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Review - Infinite Ascent: a short history of mathematics - David Berlinski


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Taking in all of mathematics in a single, accessible sweep is quite a challenge, though David Berlinski is not the first to fall for its siren lure. (Apologies for that touch of flowery language - it rubs off, as you will see later in the review.) It also seems to be difficult to avoid using the word "infinite" in the title of a maths overview, a distinction that might be better left to books dealing with infinity like my own A Brief History of Infinity. For example Ian Stewart does a reasonable job if you want to concentrate on the maths rather than the history in From Here to Infinity and though Robert and Ellen Kaplan are much too heavy on the technical stuff in The Art of the Infinite, they do manage to get across the sheer joy of mathematics for the enthusiast. Berlinski, though, opts to give us a true popular maths exploration, driven more by the people and the history than the practicalities.

On the whole, the book isn't a bad attempt to survey the significant mathematical high ground. Berlinski starts with Pythagoras and Euclid, jumps over the Arab mathematicians (I think on the theory that they did great stuff, but no one took much notice - this is unfair and, well, wrong) and picks up the story again with Descartes. From here there's a magnificent acceleration along the borders of madness (as quite a few mathematicians would also tread that fine line) as we discover calculus, complex numbers, groups, non-Euclidian geometry, sets, incompleteness and a good amount of the aspects of mathematics that make it truly fascinating, rather than just arithmetic on overdrive. Perhaps the best part of the book is the final section, summarising modern mathematical ventures, which is readable and effective.

But there is a significant problem. I don't think it's unfair to suggest that the prose in the rest of the book, perhaps in an attempt to get away from the dull reputation of mathematics, regularly veers between flowery, pretentious and totally obscure, sometimes concealing the meaning and rarely helping to make the content more comprehensible. Take this masterful sentence: "With his vein-ruined hands describing circles in the smoky air, Pythagoras has come to believe in numbers, their unearthly harmonies and strange symmetries." Leaving aside the fact that Pythagoras thought the harmony of numbers was entirely earthly (or at least universal, in the sense that he thought all creation was based on number), what does that mean? "Vein-ruined?" I'd be worried if my hands didn't have veins; they'd be somewhat dead.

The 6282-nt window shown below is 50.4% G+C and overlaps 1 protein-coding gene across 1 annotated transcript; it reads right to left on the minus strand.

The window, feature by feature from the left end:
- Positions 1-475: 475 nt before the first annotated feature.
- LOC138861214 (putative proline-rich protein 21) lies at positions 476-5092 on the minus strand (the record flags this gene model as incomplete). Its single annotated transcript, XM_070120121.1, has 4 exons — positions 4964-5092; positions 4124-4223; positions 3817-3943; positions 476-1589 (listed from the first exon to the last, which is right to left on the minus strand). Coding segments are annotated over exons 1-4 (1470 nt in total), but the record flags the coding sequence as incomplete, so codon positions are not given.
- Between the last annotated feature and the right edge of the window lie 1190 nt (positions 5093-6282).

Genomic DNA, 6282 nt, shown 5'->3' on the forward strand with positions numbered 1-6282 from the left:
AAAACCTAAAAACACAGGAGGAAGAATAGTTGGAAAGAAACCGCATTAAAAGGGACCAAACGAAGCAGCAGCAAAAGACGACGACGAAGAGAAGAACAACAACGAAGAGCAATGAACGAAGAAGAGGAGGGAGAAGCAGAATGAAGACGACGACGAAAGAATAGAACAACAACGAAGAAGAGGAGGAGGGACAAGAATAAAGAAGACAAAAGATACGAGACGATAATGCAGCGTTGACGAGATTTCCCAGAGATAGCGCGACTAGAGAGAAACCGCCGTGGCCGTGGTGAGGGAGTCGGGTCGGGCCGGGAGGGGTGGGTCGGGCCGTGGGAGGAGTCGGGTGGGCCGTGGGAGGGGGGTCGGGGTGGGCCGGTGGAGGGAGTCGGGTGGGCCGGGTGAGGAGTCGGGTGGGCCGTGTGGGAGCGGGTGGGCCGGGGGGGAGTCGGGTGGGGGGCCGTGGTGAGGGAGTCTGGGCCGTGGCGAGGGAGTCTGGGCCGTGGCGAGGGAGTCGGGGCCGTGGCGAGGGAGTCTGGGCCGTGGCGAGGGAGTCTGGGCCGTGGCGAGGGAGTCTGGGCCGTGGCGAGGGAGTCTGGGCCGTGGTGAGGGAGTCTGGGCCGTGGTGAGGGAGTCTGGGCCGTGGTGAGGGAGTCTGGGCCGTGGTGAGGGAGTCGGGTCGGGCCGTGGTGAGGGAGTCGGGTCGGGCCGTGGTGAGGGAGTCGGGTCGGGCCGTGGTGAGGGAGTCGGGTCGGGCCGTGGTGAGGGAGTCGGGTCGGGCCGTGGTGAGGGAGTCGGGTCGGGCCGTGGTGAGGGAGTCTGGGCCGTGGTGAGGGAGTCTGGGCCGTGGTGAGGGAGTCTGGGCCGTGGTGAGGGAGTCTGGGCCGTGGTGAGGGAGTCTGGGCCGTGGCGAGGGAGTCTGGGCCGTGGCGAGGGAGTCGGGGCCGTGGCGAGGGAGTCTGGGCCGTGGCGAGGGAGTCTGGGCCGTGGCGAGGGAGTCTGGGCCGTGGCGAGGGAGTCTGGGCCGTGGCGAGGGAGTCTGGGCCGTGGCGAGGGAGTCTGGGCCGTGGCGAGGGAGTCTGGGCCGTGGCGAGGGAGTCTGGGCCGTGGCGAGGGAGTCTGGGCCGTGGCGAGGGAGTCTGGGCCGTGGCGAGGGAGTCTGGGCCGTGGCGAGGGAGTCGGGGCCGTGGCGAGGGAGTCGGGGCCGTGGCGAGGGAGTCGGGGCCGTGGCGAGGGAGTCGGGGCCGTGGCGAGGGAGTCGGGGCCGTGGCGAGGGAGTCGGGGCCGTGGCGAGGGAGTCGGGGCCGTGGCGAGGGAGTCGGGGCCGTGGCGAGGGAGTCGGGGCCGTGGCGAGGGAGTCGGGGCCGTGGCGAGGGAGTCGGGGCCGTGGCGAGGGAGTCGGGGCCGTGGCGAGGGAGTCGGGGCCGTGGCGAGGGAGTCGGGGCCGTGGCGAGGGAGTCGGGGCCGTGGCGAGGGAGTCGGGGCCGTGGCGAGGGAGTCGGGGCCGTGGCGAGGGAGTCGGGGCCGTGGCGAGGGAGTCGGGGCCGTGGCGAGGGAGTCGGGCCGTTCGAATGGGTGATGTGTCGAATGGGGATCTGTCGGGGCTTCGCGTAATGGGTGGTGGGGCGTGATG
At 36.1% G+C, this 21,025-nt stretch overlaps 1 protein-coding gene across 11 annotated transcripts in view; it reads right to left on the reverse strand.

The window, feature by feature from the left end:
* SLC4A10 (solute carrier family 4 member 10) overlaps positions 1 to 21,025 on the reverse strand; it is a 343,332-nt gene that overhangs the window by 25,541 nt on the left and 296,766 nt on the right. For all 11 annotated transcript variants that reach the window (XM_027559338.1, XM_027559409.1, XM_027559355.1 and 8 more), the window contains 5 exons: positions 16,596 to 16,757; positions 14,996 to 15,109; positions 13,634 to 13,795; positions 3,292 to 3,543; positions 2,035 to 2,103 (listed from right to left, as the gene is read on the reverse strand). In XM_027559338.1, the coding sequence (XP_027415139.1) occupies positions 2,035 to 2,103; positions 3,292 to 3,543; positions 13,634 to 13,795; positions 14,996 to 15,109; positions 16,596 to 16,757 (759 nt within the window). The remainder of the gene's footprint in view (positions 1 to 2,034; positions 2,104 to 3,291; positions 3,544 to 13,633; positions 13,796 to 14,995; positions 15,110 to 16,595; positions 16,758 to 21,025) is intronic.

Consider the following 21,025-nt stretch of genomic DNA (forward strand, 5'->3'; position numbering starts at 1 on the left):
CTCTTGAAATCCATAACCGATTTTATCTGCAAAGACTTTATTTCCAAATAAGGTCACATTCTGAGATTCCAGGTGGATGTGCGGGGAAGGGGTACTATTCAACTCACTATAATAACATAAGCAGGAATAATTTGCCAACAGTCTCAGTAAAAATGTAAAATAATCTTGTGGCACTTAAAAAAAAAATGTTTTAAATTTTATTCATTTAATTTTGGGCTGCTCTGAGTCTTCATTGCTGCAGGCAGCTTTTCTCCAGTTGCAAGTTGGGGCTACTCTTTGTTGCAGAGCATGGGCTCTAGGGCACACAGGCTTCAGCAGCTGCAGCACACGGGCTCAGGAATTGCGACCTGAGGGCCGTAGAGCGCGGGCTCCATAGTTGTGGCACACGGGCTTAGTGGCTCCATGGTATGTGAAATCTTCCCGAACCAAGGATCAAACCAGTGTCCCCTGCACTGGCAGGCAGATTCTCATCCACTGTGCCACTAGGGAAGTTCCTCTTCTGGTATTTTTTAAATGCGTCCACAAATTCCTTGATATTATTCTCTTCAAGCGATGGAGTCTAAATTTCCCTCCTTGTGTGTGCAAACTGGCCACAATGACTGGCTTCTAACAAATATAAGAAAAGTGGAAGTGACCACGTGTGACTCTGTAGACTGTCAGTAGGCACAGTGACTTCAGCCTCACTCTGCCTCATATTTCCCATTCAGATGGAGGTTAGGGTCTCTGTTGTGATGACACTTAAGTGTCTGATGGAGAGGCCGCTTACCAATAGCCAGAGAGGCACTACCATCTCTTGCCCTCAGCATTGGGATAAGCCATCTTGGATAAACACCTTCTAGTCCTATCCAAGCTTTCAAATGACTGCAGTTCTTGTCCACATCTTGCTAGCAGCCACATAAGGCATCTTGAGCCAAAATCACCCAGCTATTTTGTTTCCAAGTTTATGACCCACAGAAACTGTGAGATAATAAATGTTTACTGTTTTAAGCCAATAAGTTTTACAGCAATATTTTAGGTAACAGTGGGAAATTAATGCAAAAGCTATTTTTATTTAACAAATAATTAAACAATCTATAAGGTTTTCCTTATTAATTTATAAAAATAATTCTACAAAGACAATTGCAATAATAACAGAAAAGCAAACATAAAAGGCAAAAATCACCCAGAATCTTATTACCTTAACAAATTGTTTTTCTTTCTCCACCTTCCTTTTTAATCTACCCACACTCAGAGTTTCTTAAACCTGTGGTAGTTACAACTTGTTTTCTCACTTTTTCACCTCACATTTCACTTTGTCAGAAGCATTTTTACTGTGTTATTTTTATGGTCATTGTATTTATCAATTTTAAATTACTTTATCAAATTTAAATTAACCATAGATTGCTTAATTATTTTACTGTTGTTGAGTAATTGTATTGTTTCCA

It's also a bit worrying that Berlinski seems not to worry too much about checking his facts. He refers to Paul Dirac as a "French mathematician". Unfortunately this is a robustly incorrect statement. Dirac was primarily a physicist, and was British. (Admittedly his father was Swiss, but Dirac wasn't... and even so, French and Swiss are more than subtly different, something someone who lives in Paris like Berlinski ought to be aware of.) Berlinski can also be rather weak on history. He tells us how Descartes' coordinate map differed from a medieval Mappa Mundi without pointing out (without knowing?) that medieval scholars were well aware that practical maps had to use a coordinate system, as described, for instance, by Roger Bacon in his Opus Majus in 1267.

All in all, then, it's a great idea, but the writing style will not appeal to everyone and it could do with a good edit to clear up the factual side. It's worth a try - you may find it delightful. But then again...

Only in hardback

Reviewed by Brian Clegg


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Last update 16 April 2011